Heron Island, Great Barrier Reef, Australia

Thursday 21 August 2008

Gilding and gods

A heavy museum day today. First the Musée Jacquemart-André, a once private collection kept as it was, in the same way as the Wallace Collection was. An imposing and ostentatious house of the post-Haussmann redevelopment of Paris, with all the gilding you can imagine, the entrance guarded by a rather droopy-looking lion, it was the home of a couple of indefatigable collectors, of 17th and 18th century paintings (including a couple of Rembrandt portraits), and of Italian art from all periods. Perhaps too many madonnas for my taste, but I was very impressed by this Mantegna Ecce Homo, and intrigued by an 18th century Viennese clock where a pointer moves along a horizontal line.

They also had a visiting exhibition of a private collection of art from Africa and Oceania, which was a bit of an eye-opener, and served as a sort of taster for the afternoon's visit to the Musée du Quai Branly. This is the latest in tradition by which each President of France has the opportunity (duty?) to launch a "grand projet": and this museum was Jacques Chirac's. I'm not sure if this rather Napoleonic idea of the "grand project" isn't something relatively recent (5th Republic only?), nor how it works: is the President allowed to have whatever he dreams up, or is he given a shortlist of various big ideas in the broadly cultural domain that have been kicking around for a while but never had government funding?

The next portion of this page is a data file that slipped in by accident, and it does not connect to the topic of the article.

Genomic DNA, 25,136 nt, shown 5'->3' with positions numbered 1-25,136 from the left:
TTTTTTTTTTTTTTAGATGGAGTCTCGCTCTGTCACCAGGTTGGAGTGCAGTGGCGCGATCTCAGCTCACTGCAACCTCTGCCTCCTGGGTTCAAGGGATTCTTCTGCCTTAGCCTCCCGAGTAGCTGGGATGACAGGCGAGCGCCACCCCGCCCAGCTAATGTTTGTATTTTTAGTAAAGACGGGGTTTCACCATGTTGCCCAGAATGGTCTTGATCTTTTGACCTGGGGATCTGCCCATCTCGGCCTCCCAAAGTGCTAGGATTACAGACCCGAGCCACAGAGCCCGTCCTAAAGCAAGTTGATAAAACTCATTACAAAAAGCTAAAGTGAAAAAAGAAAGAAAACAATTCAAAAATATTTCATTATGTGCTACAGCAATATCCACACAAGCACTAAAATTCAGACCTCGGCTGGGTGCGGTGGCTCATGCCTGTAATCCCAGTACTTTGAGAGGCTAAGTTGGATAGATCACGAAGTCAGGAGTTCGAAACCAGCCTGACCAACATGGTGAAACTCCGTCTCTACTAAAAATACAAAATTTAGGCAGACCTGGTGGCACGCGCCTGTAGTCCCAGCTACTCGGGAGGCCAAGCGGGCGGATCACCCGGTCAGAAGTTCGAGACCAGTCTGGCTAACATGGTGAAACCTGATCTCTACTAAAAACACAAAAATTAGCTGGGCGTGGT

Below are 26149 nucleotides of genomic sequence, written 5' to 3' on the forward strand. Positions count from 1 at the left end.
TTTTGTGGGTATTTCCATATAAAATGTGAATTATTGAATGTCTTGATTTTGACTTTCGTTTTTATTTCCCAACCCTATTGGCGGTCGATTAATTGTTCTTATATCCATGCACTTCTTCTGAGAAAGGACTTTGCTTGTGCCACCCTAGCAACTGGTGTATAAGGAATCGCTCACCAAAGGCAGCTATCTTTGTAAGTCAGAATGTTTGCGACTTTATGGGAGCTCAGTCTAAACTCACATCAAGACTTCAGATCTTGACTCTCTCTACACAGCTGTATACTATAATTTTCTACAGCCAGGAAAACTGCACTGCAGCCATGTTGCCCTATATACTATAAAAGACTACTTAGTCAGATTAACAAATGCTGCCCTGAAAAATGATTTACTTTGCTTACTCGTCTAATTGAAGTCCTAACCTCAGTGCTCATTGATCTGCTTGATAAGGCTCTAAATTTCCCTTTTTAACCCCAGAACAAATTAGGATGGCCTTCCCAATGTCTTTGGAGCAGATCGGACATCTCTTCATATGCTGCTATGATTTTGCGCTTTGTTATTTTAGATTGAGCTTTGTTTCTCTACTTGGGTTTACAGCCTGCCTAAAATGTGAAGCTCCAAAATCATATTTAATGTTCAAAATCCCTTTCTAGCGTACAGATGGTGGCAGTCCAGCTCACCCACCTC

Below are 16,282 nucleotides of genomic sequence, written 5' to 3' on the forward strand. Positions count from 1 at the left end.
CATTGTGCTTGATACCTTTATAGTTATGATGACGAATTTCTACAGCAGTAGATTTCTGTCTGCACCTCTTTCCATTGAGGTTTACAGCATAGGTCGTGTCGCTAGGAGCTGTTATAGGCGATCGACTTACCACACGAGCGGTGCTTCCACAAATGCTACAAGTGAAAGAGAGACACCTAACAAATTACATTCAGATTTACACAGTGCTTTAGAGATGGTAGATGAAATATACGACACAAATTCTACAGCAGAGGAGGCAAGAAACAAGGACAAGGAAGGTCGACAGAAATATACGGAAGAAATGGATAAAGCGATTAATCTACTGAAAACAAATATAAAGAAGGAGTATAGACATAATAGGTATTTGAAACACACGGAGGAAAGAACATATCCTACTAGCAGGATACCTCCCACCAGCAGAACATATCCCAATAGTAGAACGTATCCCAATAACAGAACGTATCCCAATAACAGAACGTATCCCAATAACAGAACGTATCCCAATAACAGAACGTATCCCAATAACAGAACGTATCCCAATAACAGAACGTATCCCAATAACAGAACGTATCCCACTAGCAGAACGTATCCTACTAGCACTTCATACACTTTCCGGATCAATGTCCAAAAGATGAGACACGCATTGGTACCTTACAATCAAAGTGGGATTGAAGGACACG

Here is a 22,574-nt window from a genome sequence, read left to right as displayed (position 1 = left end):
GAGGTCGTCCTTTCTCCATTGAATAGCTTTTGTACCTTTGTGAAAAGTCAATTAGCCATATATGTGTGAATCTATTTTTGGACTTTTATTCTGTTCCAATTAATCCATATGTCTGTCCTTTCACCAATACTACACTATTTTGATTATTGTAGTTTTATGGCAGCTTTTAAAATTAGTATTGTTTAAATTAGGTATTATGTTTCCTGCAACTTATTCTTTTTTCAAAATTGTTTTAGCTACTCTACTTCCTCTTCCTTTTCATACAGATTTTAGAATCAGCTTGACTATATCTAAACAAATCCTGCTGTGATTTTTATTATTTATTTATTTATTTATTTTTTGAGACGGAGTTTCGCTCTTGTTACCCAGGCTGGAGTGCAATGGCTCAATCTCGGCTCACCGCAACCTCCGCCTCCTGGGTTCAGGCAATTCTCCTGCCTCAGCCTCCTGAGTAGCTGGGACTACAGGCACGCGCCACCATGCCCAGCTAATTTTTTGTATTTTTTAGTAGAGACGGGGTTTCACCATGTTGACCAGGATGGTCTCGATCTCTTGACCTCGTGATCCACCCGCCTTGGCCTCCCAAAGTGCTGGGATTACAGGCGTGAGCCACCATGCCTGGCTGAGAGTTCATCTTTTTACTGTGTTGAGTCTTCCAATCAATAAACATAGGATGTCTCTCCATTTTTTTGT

The Quai Branly fits into a rather long and narrow site (complete with a modish vertical garden), and the architects have used it to ensure you have a long and winding journey, not only into the museum, but also up to the collections, and then around them, from Oceania to Australia to South-East Asia to Asia to Africa to the Americas. An equally sinuous internal partition provides built-in screens for films (and seats for visitors to enjoy them one-on-one) showing rituals, dances, and people from the different cultures talking about what the different objects mean to them. There's lots of fascinating objects and some beautiful textiles. If there's a common theme at all, it is broadly an anthropological focus on traditions outside the major religious cultures (Christian, Islamic, Buddhist, Hindu). The total effect is a bit overwhelming - it would be easy to spend all day there, and it's perhaps best not visited after another museum.

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